Once in Hollywood, using his magic mix of blarney, talent and determination, plus hard work and creating his own opportunities, Redmond eventually found himself acting alongside Lancaster and teaching him Irish accents.
"I was lucky. Burt, God rest him, (he died in 1994) liked the Irish - and at that time being Irish didn't hurt a bit," Redmond said. "Yes - it's an 'Only in America' story. The US has been good to me, but I still keep my Irish citizenship.
"Of course the entertainment industry is littered with burn-outs and drop-outs. Staying the distance requires an ability to control the rat in the skull and having no fear of rejection. You have to be a hustler."
It also requires serious talent in many disciplines – acting, singing, dancing, writing, producing and directing. Doing nothing while waiting for a call from a casting agent can be a sure way to drown in the Johnnie Walker lake for all but the most wanted and adaptable.
"You have to do everything, particularly if you want to avoid being typecast," he said. "I was a Beatnik and a Hippy. In the 1960s we drove a Kombi van from Switzerland to India.
"Along the way we discovered Subud. Mardiah and I first came to Indonesian in 1971 (for a Subud convention), but we didn't decide to buy a house here till three years ago. It's a lovely place to relax and enjoy life.
"It took me eight years to break through in Hollywood. I was groping around trying to figure out where the path was to the big time. Connections are everything."
Film is fun and pays well, but the real magic can be found only in theatre where Redmond has won two awards. He formed a company, Ray of Light Productions and co-wrote an adaptation of Bloomsday with poet Tom Kerrigan. What started as a labor love has become popular beyond the dreams of any Paddywhacker.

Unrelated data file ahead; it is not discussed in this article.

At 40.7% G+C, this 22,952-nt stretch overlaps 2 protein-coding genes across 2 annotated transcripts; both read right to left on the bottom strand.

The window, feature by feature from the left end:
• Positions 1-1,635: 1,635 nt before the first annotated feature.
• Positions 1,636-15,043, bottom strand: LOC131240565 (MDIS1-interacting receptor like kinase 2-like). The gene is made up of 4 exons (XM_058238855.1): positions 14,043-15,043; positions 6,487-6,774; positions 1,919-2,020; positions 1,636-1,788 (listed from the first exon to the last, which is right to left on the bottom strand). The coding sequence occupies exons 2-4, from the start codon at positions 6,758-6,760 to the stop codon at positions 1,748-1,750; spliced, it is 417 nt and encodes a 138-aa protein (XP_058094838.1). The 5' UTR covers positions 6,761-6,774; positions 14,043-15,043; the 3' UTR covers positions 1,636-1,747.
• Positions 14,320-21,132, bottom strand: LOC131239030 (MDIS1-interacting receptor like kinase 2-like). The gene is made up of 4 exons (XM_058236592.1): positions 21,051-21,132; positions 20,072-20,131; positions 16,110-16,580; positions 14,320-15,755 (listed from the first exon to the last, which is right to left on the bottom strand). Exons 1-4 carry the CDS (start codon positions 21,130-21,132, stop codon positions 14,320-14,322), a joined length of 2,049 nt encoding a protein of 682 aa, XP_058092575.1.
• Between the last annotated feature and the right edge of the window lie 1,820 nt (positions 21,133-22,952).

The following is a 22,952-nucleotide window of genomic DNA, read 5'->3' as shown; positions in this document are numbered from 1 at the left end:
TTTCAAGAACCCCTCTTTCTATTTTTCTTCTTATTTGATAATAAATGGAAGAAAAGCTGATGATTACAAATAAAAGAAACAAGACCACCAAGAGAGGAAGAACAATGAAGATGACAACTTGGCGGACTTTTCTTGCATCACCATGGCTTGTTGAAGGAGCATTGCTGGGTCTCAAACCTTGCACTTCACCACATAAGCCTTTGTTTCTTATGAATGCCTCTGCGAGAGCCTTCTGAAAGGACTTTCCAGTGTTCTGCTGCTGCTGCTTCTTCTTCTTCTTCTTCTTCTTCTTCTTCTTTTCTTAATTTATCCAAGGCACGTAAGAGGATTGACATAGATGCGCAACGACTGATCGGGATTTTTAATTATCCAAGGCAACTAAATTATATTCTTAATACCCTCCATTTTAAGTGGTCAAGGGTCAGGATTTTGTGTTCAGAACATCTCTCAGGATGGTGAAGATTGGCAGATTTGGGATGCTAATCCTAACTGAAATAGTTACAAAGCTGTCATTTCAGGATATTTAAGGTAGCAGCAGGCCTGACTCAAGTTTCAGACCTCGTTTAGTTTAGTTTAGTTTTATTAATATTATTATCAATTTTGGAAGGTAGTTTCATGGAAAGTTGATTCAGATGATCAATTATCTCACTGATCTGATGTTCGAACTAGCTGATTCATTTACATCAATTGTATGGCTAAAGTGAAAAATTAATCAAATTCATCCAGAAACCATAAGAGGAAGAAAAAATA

It's not just a hit with the maudlin masses who embrace shamrockery, crying into their black Guinness, but also the new generations of arts students who wouldn't otherwise know a limerick from Limerick, but find Joyce on their syllabi.
So if you happen to be in LA next month, make a brisk beeline to Molly Malone's Irish Pub where for around US $15 (Rp 150,000) you'll get a feed of cockles and mussels and hear some fine Joyce readings including the most famous line of all – Molly Bloom's absolute submission - 'yes I said yes I will Yes'.
Just say you're also a long way from the Emerald Isles (the ones in the Southern Hemisphere) and you'll get a warm welcome. To be sure, to be sure.
Subud was started in the 1920 by a Javanese Muslim seer, Muhammad Subuh Sumohadiwidjojo. It claims to be an awakening of the inner self, a spiritual movement and not a religion.
People of all religions and no religions are said to be followers. The principal spiritual exercise is called latihan, an Indonesian word for training.
The name Subud has been distilled from the Sanskrit words Susila (morality) Budhi (reason) and Dharma (duty). Subud followers define the name as 'the possibility for human beings to follow the right way of living'.
In the 1950s and 60s Subud became popular in the West, particularly among intellectuals. However there are said to be less than 15,000 followers worldwide.
In most cities supporters live in their own homes and get together at a center. But in Kalteng they've built a community on leased land and are involved in several local activities.
Many homes are palatial, reflecting the affluence of Subud followers who are professionals and business people. However not all are permanently occupied and are used only for short periods by their overseas owners.
(First published in The Jakarta Post 12 May 07)